Jin yong has picked up an "unfashionable, even disreputable, form of popular fiction that has become both a vehicle for serious literary expression and an appeal to Chinese readers around the world," John Christopher Hamm, an associate professor of Asian languages and literature at the university of Washington, said in a telephone interview.
華盛頓大學亞洲語言文學副教授韓倚松(John Christopher Hamm)在接受電話采訪時說，金庸拾起了一種“不入流的，甚至名聲不好的通俗小說形式，使其既成為嚴肅文學表達的載體，又吸引了全球華人讀者”。
After the success of his early novels, jin yong founded his own newspaper, Ming pao, in Hong Kong in 1959. Soon he was serializing his novels and writing daily editorials on the horrors of MAO zedong's China.
The theme was familiar to him: his father had been branded a "class enemy" and executed by the communists in 1951.
When China began its economic and political opening up in 1981, cha traveled to Beijing to meet MAO's successor, deng xiaoping. Deng xiaoping admits to being a loyal reader of jin yong's novels.
Soon after, mainland China lifted the ban on jin yong's novels. This comes at a time when many young Chinese are eager to read something different from the familiar mao-era socialist propaganda.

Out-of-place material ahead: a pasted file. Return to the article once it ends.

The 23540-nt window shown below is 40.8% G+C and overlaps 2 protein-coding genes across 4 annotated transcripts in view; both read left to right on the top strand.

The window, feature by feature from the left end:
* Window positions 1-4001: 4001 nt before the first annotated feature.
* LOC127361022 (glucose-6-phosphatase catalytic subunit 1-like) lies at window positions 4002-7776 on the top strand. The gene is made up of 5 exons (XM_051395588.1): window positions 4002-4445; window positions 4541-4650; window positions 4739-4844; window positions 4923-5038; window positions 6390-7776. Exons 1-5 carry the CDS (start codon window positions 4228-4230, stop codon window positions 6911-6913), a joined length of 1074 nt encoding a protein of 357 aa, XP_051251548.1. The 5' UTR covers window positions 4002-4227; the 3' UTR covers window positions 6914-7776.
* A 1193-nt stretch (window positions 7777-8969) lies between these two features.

Reading his novels opened our eyes, liu jianmei, a professor of contemporary Chinese literature at the Hong Kong university of science and technology, said in a telephone interview. "His way of thinking was so different from the way it was cultivated in mainland China at the time. He helps us think out of right and wrong, good and bad."
In 1985, cha was appointed to the political committee responsible for drafting Hong Kong's basic law. The mini-constitution will govern the semi-autonomous city after the end of British colonial rule and the handover of sovereignty to Hong Kong. He has drawn criticism for backing a conservative proposal not to elect Hong Kong's leader by universal suffrage.
Cha's initial optimism about China's political openness was shattered in 1989 when the Chinese government brutally crushed the student democracy movement in tiananmen square.
He resigned from the basic law drafting committee in protest. "Students' peaceful petitions should never be suppressed by soldiers," he said in a tearful interview.
Louis cha was born on March 10, 1924 in haining, zhejiang province, the second of seven children. His father, zha shuqing, was an educated landowner. His mother, xu lu, came from a wealthy merchant family.
Jin yong graduated from soochow university law school in 1948. Since then, he has worked as a reporter and translator for ta kung pao in Shanghai. In 1948, he moved with the newspaper to Hong Kong, which would become his home for the next 70 years.
He stopped writing novels in 1972. He resigned as chairman of Ming pao enterprises in 1993.
Cha is survived by his third wife, Lin leyi, and by his children from his second marriage, a son, cha chuan-ti, and two daughters, cha chuan-shi and cha chuan-ne.
This year, "legend of the condor heroes," the first in cha's popular trilogy, was translated into English by Anna Holmwood.
Jin yong's original Chinese novels are read by prominent fans. Alibaba group chairman jack ma, for one, has used characters from jin yong's novels as nicknames for his employees.